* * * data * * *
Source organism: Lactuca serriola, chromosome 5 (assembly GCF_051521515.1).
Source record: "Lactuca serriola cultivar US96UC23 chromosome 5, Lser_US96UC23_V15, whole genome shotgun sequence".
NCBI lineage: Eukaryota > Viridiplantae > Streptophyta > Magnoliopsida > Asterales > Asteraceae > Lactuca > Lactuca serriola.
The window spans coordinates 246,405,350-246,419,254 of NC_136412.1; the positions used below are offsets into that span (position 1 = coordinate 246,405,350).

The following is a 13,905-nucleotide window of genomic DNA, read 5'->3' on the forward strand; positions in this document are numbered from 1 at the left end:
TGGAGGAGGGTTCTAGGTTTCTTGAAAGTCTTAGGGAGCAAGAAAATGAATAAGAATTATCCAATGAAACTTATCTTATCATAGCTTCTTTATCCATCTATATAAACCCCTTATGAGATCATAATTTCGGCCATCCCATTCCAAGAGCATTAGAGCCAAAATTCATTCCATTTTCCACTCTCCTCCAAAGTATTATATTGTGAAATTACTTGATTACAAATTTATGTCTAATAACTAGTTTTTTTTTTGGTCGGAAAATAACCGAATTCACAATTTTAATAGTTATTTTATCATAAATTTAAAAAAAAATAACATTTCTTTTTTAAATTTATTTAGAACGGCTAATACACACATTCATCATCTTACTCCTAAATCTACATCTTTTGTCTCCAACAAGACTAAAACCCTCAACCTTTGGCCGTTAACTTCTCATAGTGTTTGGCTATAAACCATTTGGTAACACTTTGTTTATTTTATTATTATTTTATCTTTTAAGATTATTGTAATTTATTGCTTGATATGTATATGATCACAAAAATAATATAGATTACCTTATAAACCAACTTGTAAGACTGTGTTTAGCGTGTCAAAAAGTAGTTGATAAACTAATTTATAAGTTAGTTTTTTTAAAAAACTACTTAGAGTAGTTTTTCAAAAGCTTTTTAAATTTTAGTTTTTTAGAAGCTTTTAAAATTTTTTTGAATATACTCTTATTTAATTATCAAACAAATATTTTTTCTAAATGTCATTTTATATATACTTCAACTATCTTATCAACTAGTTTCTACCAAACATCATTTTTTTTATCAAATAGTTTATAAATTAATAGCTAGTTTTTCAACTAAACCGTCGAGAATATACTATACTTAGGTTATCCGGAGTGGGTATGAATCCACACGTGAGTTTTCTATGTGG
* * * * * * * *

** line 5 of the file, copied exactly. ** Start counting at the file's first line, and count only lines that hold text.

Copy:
The following is a 13,905-nucleotide window of genomic DNA, read 5'->3' on the forward strand; positions in this document are numbered from 1 at the left end: